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Regulus - Black As He's Painted? by sauerkraut_poet
Chapter 10 : The Journey to Immortality
 
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Disclaimer: I do not own any of the characters or locations, objects, etc. mentioned in this fanfic.



10. The Journey to Immortality


My body slammed into the ground with a sickening crunch, the old woman sprawled on top of me in a dead faint. Tediously, I extricated myself from this incommodious position and pulled out my wand, reviving her. Shivering, she snatched the now inactive Portkey from my grasp, downing almost half of its contents in one gulp.

“W-Where are we?” she spluttered, glancing around nervously.

“I don’t know,” I answered truthfully. We were situated near the edge of a steep, jagged cliff, with colossal, truculent waves lashing violently at its sides. A steep vertical incline loomed forebodingly in back of us, rendering nearly impossible all forms of escape minus apparition. Directly in front of this ominous backdrop stood a lofty chunk of rock, dotted sparsely with straggly clumps of bushes.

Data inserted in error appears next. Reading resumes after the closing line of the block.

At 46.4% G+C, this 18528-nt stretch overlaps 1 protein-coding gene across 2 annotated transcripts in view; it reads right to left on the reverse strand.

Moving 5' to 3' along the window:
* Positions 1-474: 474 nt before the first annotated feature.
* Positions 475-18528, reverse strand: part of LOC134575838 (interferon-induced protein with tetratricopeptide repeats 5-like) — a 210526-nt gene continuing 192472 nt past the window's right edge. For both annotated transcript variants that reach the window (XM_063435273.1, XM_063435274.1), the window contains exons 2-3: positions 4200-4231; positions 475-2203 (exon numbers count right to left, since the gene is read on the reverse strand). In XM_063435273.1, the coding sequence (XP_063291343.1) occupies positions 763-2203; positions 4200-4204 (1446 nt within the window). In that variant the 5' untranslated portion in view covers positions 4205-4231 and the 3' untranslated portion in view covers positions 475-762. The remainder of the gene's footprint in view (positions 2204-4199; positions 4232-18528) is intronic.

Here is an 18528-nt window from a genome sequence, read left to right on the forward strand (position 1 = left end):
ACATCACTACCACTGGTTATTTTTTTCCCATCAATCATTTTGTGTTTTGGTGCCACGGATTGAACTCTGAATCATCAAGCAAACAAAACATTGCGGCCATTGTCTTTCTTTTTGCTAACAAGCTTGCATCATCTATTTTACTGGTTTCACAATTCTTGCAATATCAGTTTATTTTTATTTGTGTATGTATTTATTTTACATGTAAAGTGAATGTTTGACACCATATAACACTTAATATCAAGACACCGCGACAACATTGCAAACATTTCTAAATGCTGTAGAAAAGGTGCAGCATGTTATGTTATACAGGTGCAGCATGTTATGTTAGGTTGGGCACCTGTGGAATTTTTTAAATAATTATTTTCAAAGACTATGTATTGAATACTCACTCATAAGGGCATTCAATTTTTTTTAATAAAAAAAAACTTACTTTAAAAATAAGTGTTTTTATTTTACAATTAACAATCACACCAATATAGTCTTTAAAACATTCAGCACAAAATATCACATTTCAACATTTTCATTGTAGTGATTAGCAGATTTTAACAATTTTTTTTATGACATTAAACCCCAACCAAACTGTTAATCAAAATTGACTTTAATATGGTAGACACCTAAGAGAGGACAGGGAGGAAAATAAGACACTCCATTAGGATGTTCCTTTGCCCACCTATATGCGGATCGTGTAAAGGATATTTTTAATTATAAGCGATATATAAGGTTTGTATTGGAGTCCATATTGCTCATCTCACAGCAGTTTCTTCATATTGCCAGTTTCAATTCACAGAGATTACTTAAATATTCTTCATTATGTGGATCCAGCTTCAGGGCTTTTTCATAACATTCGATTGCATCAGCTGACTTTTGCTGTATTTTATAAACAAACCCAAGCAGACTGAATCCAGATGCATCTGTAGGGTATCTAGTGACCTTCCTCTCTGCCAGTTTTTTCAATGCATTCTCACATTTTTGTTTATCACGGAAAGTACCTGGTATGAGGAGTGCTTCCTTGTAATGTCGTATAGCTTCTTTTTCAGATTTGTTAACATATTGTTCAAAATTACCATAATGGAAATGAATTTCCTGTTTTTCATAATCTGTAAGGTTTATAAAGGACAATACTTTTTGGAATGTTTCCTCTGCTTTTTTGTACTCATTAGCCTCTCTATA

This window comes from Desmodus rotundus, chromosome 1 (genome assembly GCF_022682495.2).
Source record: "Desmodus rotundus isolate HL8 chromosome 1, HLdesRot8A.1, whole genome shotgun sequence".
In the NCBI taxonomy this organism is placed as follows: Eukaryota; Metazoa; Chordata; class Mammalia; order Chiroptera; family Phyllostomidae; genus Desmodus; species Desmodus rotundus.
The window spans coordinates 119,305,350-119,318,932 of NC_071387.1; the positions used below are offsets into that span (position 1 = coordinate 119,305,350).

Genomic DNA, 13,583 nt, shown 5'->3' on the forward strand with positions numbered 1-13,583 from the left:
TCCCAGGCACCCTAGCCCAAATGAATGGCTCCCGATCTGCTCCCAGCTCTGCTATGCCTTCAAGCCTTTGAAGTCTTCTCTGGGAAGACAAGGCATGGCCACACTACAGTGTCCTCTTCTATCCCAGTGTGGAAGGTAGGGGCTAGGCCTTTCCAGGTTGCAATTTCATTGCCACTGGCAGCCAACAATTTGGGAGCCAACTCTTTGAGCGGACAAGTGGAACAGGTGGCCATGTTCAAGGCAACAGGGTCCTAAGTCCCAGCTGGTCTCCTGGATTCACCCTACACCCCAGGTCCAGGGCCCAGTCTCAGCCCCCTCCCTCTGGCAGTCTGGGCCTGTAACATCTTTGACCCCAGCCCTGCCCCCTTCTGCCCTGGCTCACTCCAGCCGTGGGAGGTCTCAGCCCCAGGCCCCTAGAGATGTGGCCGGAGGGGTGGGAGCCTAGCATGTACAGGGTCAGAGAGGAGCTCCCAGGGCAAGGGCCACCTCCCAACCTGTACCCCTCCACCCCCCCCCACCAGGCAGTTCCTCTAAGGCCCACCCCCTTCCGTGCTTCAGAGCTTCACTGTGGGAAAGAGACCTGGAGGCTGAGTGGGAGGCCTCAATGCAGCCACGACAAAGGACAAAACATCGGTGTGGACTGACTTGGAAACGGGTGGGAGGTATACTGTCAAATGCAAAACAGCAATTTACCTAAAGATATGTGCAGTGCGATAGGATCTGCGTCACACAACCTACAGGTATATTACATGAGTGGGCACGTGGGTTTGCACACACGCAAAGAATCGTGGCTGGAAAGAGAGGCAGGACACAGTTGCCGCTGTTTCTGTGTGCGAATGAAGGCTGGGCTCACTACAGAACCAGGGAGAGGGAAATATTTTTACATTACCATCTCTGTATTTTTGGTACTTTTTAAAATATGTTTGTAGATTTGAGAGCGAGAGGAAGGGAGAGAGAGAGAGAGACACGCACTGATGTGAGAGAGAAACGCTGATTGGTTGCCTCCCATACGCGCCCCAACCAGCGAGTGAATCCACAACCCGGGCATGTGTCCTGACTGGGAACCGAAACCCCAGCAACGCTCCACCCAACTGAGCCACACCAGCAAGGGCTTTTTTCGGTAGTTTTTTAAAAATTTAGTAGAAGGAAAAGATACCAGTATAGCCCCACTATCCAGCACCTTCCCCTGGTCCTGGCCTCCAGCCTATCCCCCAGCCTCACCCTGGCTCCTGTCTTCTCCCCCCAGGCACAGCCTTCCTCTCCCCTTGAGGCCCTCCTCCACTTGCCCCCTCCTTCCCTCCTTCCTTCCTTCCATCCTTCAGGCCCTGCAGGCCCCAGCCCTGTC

“What do you mean, you don’t know?!” the old woman shrieked agitatedly, all fear at being in the company of a wizard now abandoned. “You’re the one who brought us here!”

“I – I didn’t mean to!” I stammered. The statement was, at least, partially true – I had never meant to accompany her to this location. Now that I was here, however, her apparent frailness compelled me to remain by her side, ensuring that she remained free from harm. I could not bring myself to abandon a creature so helpless, however worthless they might be according to the Law of the Noble and Most Ancient House of Black. With the hour of my condemnation drawing nearer, respectability, honor, and loyalty had lost their significance. I had accepted my fate.

“Now you listen here, boy,” the old woman began heatedly, disrupting my thoughts. Evidently, she possessed vast experience in the art of chastisement. “I won’t stand for any of that nonsense, now. You either tell me the truth, or I’ll - ”

“You are forgetting that I am a wizard.” I interrupted. “Nothing that you are capable of doing will have any effect against me.” The old woman’s face contorted in despair.